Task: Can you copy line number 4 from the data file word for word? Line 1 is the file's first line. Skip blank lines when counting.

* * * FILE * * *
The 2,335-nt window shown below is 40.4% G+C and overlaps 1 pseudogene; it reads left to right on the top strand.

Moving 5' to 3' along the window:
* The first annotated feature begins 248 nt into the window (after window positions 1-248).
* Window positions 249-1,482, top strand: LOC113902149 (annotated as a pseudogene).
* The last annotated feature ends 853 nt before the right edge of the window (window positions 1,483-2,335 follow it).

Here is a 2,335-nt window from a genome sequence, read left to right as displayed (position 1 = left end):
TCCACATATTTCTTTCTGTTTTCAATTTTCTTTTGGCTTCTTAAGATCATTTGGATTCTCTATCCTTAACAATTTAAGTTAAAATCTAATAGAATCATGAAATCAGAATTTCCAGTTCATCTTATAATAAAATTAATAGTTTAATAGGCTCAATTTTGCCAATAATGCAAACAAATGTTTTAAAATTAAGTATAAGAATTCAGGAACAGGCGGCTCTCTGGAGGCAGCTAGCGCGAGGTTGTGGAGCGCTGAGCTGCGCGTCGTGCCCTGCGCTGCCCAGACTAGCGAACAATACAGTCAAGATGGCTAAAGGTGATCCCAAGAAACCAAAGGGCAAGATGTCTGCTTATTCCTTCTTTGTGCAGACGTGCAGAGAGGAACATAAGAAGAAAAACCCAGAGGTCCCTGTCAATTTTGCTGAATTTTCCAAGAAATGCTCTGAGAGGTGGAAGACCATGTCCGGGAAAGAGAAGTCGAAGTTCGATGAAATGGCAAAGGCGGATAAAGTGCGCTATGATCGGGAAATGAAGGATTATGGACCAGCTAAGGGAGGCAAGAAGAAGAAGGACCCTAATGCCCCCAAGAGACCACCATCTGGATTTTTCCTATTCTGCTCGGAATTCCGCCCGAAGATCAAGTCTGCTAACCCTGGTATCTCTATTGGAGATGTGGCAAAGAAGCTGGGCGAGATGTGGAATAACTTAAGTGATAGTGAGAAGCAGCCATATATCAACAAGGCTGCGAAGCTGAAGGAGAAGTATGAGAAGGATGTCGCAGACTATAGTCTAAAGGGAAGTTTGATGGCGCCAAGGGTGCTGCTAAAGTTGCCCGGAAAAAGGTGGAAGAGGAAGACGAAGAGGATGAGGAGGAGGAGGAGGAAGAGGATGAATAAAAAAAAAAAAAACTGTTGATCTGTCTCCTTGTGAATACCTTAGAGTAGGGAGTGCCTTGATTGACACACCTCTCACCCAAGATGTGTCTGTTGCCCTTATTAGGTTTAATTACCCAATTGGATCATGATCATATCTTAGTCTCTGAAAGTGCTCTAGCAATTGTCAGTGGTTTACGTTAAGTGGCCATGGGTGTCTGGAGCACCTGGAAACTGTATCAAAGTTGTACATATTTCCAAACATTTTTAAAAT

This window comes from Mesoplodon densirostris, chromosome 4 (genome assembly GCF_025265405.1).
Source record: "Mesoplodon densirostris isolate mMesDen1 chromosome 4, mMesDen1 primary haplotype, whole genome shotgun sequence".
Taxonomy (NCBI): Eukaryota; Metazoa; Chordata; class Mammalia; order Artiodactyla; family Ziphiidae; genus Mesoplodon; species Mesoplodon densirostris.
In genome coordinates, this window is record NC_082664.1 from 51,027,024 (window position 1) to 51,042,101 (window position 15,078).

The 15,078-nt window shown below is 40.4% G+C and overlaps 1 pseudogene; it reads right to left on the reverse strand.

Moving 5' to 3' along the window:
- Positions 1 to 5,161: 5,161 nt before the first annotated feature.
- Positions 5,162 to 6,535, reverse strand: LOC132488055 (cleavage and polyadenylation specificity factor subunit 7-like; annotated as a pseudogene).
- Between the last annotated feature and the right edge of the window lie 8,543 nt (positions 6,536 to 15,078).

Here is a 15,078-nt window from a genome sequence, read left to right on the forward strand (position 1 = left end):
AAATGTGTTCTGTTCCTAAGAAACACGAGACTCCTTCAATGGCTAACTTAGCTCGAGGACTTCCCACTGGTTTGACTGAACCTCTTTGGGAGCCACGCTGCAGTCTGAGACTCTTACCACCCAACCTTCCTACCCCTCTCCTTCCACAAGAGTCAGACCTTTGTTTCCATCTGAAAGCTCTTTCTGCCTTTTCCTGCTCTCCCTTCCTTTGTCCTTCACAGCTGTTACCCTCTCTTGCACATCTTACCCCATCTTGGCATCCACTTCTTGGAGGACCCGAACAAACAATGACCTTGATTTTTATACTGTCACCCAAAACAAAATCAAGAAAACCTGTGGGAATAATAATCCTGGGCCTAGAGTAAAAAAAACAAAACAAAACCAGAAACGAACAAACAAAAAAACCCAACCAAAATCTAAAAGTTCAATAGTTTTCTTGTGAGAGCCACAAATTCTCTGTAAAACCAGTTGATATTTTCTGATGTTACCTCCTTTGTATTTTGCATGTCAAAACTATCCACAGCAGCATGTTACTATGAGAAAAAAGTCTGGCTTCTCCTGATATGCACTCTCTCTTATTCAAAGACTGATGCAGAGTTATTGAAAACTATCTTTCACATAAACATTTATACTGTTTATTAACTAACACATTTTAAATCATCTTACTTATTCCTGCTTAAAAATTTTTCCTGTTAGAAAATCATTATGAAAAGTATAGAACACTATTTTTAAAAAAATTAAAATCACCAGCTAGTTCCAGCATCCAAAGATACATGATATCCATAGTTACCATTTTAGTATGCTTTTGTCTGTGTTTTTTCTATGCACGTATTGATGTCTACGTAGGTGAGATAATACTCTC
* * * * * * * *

* Window positions 249-1,482, top strand: LOC113902149 (annotated as a pseudogene).